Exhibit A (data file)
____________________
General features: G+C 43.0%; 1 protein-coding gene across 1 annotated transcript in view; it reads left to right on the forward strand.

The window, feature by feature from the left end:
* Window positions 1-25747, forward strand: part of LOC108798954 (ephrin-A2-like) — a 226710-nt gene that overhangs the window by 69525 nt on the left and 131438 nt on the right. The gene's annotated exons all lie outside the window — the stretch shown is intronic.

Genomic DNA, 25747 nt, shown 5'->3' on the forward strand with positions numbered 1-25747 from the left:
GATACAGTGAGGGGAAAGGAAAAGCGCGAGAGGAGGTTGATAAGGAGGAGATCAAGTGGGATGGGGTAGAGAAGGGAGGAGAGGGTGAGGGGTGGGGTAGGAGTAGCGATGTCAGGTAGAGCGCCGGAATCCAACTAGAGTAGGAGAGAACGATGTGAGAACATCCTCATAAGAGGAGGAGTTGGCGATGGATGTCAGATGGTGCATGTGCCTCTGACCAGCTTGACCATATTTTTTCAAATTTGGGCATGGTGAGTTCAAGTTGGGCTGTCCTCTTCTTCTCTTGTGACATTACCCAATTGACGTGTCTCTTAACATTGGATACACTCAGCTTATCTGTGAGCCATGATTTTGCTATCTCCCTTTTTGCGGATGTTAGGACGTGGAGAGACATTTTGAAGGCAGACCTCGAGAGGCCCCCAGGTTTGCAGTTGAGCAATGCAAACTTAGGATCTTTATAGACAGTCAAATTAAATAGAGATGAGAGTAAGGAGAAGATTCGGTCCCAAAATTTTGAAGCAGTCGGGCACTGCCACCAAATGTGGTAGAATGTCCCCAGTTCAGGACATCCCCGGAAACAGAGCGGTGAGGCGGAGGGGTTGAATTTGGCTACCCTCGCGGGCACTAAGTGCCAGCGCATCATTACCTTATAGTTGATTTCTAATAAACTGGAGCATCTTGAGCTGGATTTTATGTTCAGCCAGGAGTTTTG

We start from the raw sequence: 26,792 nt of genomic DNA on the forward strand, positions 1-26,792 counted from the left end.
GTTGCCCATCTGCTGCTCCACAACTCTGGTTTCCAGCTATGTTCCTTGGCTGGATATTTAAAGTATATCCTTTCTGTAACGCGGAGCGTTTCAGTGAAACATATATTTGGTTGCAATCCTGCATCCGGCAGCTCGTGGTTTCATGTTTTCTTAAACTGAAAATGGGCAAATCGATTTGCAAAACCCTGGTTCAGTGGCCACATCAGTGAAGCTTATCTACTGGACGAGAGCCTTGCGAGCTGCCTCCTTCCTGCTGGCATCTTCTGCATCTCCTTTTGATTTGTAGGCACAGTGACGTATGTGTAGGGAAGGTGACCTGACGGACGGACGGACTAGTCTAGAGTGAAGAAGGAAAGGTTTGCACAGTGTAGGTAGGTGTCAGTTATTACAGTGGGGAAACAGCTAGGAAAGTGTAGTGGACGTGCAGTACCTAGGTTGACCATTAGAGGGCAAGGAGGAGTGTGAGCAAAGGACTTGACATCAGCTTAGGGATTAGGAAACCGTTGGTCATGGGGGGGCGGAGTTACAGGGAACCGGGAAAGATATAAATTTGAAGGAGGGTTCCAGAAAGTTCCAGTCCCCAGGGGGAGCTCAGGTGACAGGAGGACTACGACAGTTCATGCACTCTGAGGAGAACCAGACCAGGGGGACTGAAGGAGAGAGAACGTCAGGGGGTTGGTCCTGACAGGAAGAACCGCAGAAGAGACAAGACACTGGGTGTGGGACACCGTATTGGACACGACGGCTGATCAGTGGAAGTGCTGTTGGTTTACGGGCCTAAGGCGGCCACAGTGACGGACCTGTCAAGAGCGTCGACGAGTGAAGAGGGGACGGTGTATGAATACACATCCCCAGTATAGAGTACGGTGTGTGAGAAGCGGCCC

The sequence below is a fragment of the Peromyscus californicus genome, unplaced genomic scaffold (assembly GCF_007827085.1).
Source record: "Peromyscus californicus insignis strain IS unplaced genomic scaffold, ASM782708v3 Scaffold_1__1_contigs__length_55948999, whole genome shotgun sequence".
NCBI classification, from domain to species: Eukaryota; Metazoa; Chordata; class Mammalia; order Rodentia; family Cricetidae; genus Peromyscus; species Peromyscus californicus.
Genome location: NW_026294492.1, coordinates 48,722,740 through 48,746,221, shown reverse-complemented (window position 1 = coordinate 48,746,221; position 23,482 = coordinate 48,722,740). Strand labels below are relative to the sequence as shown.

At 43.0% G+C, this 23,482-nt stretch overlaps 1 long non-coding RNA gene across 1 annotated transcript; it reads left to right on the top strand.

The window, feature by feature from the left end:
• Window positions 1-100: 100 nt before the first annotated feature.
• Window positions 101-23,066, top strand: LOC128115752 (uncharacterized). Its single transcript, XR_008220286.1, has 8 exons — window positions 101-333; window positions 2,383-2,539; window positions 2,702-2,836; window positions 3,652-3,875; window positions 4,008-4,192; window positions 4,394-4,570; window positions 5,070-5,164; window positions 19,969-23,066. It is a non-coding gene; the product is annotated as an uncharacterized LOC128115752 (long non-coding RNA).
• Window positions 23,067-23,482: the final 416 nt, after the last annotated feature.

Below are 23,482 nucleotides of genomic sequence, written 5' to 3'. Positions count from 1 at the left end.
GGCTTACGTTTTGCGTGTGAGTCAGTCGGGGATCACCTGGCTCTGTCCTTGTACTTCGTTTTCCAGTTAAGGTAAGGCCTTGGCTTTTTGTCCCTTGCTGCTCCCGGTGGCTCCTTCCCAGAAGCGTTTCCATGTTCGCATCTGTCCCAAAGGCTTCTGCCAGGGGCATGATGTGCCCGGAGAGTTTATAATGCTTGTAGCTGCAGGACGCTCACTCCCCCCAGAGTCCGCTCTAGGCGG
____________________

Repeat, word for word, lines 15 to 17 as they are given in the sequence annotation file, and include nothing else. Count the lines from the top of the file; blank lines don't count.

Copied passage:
• Window positions 101-23,066, top strand: LOC128115752 (uncharacterized). Its single transcript, XR_008220286.1, has 8 exons — window positions 101-333; window positions 2,383-2,539; window positions 2,702-2,836; window positions 3,652-3,875; window positions 4,008-4,192; window positions 4,394-4,570; window positions 5,070-5,164; window positions 19,969-23,066. It is a non-coding gene; the product is annotated as an uncharacterized LOC128115752 (long non-coding RNA).
• Window positions 23,067-23,482: the final 416 nt, after the last annotated feature.

Below are 23,482 nucleotides of genomic sequence, written 5' to 3'. Positions count from 1 at the left end.